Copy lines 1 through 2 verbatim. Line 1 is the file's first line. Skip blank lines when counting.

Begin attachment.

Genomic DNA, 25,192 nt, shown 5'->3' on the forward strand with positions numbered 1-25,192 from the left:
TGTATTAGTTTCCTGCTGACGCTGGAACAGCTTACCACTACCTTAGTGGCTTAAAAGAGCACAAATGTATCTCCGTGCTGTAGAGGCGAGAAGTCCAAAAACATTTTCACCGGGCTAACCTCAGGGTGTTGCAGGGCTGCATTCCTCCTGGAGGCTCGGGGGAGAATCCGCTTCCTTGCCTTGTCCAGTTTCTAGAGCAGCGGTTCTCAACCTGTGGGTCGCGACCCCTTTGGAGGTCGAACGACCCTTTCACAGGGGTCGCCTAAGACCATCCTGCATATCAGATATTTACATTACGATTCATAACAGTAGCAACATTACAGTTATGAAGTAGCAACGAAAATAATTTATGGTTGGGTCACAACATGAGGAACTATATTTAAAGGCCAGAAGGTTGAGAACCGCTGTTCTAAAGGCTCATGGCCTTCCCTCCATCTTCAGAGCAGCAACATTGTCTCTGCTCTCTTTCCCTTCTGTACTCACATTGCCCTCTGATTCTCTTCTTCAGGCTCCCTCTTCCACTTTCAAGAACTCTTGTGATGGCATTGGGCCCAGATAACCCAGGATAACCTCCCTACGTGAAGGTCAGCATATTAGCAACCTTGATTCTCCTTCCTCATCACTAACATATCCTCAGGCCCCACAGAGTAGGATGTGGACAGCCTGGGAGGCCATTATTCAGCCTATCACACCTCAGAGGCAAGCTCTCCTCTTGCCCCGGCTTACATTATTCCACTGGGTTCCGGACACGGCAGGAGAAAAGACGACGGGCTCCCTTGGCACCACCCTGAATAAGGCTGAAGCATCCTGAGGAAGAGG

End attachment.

Genomic DNA, 25,192 nt, shown 5'->3' on the forward strand with positions numbered 1-25,192 from the left:
TGTATTAGTTTCCTGCTGACGCTGGAACAGCTTACCACTACCTTAGTGGCTTAAAAGAGCACAAATGTATCTCCGTGCTGTAGAGGCGAGAAGTCCAAAAACATTTTCACCGGGCTAACCTCAGGGTGTTGCAGGGCTGCATTCCTCCTGGAGGCTCGGGGGAGAATCCGCTTCCTTGCCTTGTCCAGTTTCTAGAGCAGCGGTTCTCAACCTGTGGGTCGCGACCCCTTTGGAGGTCGAACGACCCTTTCACAGGGGTCGCCTAAGACCATCCTGCATATCAGATATTTACATTACGATTCATAACAGTAGCAACATTACAGTTATGAAGTAGCAACGAAAATAATTTATGGTTGGGTCACAACATGAGGAACTATATTTAAAGGCCAGAAGGTTGAGAACCGCTGTTCTAAAGGCTCATGGCCTTCCCTCCATCTTCAGAGCAGCAACATTGTCTCTGCTCTCTTTCCCTTCTGTACTCACATTGCCCTCTGATTCTCTTCTTCAGGCTCCCTCTTCCACTTTCAAGAACTCTTGTGATGGCATTGGGCCCAGATAACCCAGGATAACCTCCCTACGTGAAGGTCAGCATATTAGCAACCTTGATTCTCCTTCCTCATCACTAACATATCCTCAGGCCCCACAGAGTAGGATGTGGACAGCCTGGGAGGCCATTATTCAGCCTATCACACCTCAGAGGCAAGCTCTCCTCTTGCCCCGGCTTACATTATTCCACTGGGTTCCGGACACGGCAGGAGAAAAGACGACGGGCTCCCTTGGCACCACCCTGAATAAGGCTGAAGCATCCTGAGGAAGAGG